Accepted Paper:

Kin-group characterisation and competition for local resources in rural Yakutia  

Author:

Csaba Mészáros (Research Centre for the Humanities)

Paper short abstract:

In Yakutia people are often described by moral values uniformly characteristic of their kin-groups. I describe how this system of characterisation contribute to integrating village communities divided along kin-groups and how it helps regulating the competition for local resources and state benefits among villagers.

Paper long abstract:

In Yakutia people are often described by moral values uniformly characteristic of their kin-groups. This special kin group character can be inherited by individuals, and is in the focus of local communication, creating a system of rumour. Relying on a 10-month fieldwork, by the comparison of two village communities I exemplify two different ways of how this system of characterisation is used to regulate the competition of villagers for local resources (such as hayfields, fishing ponds) and state benefits (salary jobs, pension). One of the communities is not divided along lineage lines, because here cooperation and the feeling of togetherness are practically restricted to nuclear families. The system of kin-group characterisation only aims to secure one's positive evaluation, without attaching peculiar moral values to him/her. Thus, this system of rumour results in a type of communication where moral values are either beneficial or detrimental, generating a socially divisive village community, where individuals participate in a sharp competition for symbolic power. In the other village the still effective and meaningful lineages divide the community, but by the help of a more complex communication on kin-group characters, the competition for symbolic power is relatively balanced, resulting in a fairly integrated and cooperative village community.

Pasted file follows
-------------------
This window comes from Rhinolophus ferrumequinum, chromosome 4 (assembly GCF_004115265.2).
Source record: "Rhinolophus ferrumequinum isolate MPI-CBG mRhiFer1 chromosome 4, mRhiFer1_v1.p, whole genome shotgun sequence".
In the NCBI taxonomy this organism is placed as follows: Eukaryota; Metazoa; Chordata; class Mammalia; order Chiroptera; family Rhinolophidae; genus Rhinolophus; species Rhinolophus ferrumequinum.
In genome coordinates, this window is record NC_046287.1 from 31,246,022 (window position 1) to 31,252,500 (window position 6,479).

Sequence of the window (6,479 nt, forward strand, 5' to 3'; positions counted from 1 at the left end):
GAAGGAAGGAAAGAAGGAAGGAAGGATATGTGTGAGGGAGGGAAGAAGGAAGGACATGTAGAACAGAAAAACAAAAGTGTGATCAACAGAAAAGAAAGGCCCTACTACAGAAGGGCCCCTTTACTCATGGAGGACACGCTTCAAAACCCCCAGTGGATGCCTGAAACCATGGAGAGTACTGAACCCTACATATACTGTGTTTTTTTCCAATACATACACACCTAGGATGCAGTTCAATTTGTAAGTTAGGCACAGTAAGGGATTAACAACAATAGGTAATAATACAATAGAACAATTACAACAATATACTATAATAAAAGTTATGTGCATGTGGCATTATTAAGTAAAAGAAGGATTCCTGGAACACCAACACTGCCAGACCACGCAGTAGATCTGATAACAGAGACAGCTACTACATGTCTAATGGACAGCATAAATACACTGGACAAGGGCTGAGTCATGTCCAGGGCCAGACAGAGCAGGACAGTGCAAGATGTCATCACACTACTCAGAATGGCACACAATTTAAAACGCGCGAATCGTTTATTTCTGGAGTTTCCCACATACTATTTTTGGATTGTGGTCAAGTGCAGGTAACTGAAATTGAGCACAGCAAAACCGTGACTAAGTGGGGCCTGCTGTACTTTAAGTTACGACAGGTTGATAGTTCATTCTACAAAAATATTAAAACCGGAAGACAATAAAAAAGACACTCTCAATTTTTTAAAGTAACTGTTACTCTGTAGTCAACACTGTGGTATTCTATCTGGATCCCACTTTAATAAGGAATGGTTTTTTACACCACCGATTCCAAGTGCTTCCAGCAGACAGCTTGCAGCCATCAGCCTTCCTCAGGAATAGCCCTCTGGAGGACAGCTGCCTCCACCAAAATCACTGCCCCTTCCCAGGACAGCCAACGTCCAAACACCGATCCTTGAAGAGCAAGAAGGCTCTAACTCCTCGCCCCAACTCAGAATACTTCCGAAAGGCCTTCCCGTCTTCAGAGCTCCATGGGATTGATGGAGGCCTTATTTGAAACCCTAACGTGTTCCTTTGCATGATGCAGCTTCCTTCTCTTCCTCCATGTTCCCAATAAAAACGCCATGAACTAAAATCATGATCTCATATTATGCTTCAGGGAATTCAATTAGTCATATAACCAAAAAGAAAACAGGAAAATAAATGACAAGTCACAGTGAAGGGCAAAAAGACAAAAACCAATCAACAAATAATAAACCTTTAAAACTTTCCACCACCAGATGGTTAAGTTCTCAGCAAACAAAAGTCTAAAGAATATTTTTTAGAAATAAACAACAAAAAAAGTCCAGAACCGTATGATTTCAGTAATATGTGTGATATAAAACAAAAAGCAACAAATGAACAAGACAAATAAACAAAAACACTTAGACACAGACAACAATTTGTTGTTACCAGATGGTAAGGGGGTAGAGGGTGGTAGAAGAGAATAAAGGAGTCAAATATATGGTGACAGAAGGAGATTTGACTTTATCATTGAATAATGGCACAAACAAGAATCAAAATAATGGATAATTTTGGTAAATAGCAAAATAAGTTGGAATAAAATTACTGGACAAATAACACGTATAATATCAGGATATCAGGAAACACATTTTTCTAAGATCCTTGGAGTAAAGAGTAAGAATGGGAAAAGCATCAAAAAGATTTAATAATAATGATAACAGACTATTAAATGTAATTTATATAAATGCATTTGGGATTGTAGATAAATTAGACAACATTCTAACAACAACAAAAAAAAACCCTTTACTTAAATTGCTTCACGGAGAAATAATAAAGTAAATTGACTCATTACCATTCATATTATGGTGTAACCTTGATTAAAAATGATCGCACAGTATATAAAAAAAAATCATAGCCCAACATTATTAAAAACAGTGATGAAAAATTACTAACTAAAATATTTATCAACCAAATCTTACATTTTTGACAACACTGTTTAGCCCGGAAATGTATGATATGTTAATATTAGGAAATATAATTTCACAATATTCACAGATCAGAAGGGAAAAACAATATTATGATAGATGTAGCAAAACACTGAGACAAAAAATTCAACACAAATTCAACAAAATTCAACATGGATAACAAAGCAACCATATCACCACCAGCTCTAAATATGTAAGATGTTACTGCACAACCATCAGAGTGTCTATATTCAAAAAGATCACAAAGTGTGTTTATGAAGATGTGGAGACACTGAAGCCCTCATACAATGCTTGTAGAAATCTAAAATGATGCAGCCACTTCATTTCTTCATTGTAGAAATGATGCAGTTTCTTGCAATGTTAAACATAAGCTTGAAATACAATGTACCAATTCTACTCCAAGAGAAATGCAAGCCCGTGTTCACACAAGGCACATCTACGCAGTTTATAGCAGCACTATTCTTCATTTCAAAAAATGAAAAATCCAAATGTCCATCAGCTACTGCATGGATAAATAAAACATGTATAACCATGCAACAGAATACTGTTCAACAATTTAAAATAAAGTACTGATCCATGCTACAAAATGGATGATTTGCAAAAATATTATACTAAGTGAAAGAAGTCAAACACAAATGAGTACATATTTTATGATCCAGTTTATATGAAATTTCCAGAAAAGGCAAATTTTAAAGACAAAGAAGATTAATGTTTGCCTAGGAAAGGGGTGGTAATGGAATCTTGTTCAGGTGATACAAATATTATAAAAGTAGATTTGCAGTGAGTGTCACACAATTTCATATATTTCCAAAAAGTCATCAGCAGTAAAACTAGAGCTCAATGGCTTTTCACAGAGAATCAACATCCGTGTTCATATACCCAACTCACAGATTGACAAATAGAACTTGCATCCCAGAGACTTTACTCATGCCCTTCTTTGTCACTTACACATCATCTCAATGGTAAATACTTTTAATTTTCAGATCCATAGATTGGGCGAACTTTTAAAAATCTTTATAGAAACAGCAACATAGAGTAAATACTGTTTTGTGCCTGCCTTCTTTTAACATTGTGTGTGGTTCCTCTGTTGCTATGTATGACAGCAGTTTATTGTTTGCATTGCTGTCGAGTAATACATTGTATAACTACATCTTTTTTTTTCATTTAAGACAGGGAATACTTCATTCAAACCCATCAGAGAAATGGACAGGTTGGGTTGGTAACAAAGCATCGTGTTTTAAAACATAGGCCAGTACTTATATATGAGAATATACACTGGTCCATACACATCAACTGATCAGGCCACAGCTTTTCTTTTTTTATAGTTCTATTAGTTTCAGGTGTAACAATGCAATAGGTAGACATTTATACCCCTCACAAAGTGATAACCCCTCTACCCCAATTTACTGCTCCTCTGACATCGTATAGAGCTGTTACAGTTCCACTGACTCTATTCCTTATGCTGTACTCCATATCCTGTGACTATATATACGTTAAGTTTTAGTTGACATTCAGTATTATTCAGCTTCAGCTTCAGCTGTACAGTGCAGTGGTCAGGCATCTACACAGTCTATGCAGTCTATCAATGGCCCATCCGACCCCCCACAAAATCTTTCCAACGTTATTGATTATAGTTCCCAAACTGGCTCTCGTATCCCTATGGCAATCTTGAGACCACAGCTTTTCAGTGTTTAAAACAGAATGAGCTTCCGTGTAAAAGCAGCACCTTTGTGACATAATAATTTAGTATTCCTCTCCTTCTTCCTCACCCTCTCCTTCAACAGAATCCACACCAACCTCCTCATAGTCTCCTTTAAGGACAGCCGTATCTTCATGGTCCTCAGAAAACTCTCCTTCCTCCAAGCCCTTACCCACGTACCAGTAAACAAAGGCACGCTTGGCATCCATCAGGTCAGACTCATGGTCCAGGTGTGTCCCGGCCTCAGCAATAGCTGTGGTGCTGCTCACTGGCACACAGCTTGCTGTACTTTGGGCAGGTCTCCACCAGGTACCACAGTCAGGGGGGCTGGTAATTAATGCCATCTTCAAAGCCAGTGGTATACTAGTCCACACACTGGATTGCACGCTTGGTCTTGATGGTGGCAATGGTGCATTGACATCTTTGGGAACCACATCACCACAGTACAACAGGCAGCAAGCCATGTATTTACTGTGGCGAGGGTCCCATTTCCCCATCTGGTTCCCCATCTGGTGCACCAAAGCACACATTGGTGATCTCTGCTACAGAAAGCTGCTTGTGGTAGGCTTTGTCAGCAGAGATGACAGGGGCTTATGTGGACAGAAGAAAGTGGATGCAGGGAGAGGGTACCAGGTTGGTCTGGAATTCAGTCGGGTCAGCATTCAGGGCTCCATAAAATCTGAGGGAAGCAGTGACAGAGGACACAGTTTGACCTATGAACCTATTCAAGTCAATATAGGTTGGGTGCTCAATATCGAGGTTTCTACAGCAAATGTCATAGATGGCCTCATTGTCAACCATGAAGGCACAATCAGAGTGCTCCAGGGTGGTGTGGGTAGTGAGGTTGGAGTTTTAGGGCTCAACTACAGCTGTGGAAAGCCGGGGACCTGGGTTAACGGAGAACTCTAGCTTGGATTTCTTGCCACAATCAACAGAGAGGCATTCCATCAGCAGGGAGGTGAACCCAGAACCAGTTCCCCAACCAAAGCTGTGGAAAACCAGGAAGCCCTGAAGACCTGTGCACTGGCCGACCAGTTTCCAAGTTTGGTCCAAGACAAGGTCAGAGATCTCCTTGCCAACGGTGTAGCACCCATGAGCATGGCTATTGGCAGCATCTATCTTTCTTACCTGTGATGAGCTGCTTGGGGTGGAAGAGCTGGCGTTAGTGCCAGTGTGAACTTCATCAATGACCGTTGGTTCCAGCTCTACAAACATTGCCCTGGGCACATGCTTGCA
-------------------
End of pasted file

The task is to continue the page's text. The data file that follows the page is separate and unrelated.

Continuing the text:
Panel W002
Markets, kinship and morality